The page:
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A uniformed man believed to be a Russian soldier stands guard near a Ukrainian military base in the village of Perevalnoye, outside Simferopol, March 6, 2014. (VASILY FEDOSENKO/REUTERS)
A uniformed man believed to be a Russian soldier stands guard near a Ukrainian military base in the village of Perevalnoye, outside Simferopol, March 6, 2014. (VASILY FEDOSENKO/REUTERS)

How Ukrainian loyalists are bearing the brunt of Russia’s intervention Add to ...


Driving through Simferopol, we come across a small gathering of Communists waving hammer-and-sickle flags and standing next to a small red tent bearing the words “Ukraine’s Choice.”

Fittingly, it’s in Lenin Square, one of the city’s main gathering places, where a giant statue of a founding father of communism stands as the centrepiece. Today someone has affixed a small handwritten sign at the bottom: “Hands off our leader.” It’s a reference to other cities in Ukraine where statues of Lenin have been defaced or torn down during the recent uprising against pro-Russian president Viktor Yanukovych, who has been ousted.

Inside the tent, a pair of women hand out literature for the referendum slated for March 16 on the future of Crimea. The pamphlets decry Crimea’s fortunes within Ukraine – how more money flows to the capital, Kiev, than comes back and how the territory would be better off on its own or as part of Russia.

Practically no one here supports the new government in Kiev or membership in the European Union or the Maidan, as the protest movement against Mr. Yanukovych has been called. For these people, the Maidan was led by extremists who took control of the government illegally and kicked out the duly elected president. That message has been reinforced on billboards across the city that depict a helmet-clad Maidan protester wearing a gas mask and hurling a Molotov cocktail with the words “No to foreign interference.”

The heroes here are Russian President Vladimir Putin and the Russian army, which has come to save Crimea from the Maidan fascists. “Russia guarantees our independence,” says one of the demonstrators, Tanya Krotova, who adds that she adores Mr. Putin.

One woman shouts that Mr. Putin is a dictator – which is good because only a dictator can solve the problems facing Crimea. When approached by a reporter, she refuses to speak, telling a friend that the media are liars.

After a while, a group of people show up with a couple of Russian flags. The crowd gathers behind the flags and shouts: “Russia! Russia!”

Few doubt the outcome of the referendum, which will ask Crimeans whether they want to stay in Ukraine or join Russia. Crimea is largely Russian-speaking, and much of the population has an affinity for their eastern neighbour. The Crimean government has already asked Russia to take over the peninsula, over the objections of Kiev, and Russian Prime Minister Dmitry Medvedev has announced plans to ease citizenship requirements for people who live in former Soviet republics.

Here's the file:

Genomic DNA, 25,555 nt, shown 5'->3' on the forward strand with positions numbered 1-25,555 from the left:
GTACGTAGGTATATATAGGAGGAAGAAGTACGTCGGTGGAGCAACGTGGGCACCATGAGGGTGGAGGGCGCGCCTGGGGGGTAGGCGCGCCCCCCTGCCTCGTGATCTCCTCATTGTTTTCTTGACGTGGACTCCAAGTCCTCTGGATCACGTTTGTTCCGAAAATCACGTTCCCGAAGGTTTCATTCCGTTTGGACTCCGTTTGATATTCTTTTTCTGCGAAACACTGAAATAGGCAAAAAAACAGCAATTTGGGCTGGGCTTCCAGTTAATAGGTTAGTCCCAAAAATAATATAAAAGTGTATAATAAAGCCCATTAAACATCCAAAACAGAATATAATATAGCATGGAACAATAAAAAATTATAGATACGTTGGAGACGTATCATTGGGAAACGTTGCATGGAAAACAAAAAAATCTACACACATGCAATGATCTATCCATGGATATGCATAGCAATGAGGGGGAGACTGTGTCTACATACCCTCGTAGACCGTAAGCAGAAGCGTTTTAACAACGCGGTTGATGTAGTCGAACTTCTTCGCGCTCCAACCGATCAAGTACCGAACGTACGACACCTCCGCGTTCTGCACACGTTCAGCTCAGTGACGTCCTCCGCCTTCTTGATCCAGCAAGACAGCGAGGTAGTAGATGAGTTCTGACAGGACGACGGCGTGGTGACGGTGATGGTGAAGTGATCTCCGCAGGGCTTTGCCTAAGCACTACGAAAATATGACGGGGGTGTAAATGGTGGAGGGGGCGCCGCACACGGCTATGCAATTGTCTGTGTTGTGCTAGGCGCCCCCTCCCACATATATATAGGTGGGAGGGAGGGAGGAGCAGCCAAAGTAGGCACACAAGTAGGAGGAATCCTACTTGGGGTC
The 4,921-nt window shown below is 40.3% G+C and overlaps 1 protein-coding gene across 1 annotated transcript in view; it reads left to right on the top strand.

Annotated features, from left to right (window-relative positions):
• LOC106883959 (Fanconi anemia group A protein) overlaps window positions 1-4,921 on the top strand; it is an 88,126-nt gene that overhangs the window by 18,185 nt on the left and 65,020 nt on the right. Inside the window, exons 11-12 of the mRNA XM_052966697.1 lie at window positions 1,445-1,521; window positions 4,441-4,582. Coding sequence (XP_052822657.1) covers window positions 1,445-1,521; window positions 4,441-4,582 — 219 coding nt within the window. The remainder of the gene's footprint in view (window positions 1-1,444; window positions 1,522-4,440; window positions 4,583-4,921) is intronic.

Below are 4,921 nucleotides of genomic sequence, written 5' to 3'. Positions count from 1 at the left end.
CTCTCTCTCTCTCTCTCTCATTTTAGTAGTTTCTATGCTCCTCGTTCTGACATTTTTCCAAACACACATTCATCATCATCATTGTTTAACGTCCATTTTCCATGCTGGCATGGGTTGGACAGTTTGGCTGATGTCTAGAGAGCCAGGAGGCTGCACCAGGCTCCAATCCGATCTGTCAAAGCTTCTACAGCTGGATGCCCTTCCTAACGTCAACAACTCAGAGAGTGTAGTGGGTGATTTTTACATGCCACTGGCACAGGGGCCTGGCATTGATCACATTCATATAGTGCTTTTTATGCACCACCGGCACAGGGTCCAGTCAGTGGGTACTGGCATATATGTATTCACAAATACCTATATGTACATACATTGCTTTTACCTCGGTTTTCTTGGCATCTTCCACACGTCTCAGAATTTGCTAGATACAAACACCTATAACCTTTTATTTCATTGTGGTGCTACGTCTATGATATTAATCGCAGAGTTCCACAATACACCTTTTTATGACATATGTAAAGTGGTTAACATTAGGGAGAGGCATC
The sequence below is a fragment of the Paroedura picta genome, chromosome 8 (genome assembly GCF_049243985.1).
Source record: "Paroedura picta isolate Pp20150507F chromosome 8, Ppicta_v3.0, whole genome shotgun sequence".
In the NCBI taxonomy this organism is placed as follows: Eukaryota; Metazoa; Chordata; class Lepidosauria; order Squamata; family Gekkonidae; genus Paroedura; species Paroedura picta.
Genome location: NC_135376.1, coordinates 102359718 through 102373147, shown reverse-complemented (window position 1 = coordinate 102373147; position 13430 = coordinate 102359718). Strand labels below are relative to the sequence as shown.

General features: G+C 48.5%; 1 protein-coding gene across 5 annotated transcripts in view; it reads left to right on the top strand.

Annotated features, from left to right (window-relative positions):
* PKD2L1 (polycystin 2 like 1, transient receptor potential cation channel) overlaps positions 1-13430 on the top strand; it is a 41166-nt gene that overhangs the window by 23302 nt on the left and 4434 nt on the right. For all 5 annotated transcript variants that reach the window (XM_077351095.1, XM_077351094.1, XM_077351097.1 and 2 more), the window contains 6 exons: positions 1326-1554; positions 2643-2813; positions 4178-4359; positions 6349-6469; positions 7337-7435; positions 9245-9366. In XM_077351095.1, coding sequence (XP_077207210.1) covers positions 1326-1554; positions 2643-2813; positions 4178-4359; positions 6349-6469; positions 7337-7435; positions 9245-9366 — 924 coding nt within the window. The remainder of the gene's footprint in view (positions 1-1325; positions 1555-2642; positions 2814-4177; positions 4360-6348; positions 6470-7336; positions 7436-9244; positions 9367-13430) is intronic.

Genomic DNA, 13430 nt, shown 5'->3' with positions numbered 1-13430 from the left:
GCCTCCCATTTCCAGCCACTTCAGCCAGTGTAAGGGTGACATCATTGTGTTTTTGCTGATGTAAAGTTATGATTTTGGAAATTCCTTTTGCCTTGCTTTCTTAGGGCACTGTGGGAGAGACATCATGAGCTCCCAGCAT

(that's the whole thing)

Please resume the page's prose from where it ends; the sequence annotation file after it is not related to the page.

As the sun sets, the group picks up a flag and begins an impromptu march down a city street, continuing its pro-Russia chants. The march is warmly received, with several cars honking. “We are Russians,” one man says. “Not Ukrainians.”


Sergey Mokrushin was at his desk in the newsroom of the Centre for Investigative Journalism in central Simferopol last Saturday when frantic calls started coming in from colleagues in Kiev.

They are coming to take over your office, the friends said in panicked voices, citing video they had just seen online. Suddenly, Mr. Mokrushin heard a crowd of people running up the stairs to the centre’s third-floor office. Then there was the sound of breaking glass and shouting.

The men, about 50 in total, were part of a newly formed “self-defence” force – a pro-Russian group that has started patrolling streets and standing guard over Crimean government buildings. Their main duty lately has been to form lines in front of Russian soldiers, preventing anyone, particularly reporters, from getting too close. They abhor those who express support for Ukraine, calling most “provocateurs,” and they’ve become more intolerant of independent media outlets like the centre, which gets most of its funding from the United States, Europe and Ukraine.

While Mr. Mokrushin and his colleagues cowered in another room behind a locked door, the men denounced the centre for not telling the truth and made a show of putting on their own press conference. They eventually left, and the newsroom went back to work, publishing critical articles on the centre’s website and producing two television news programs.

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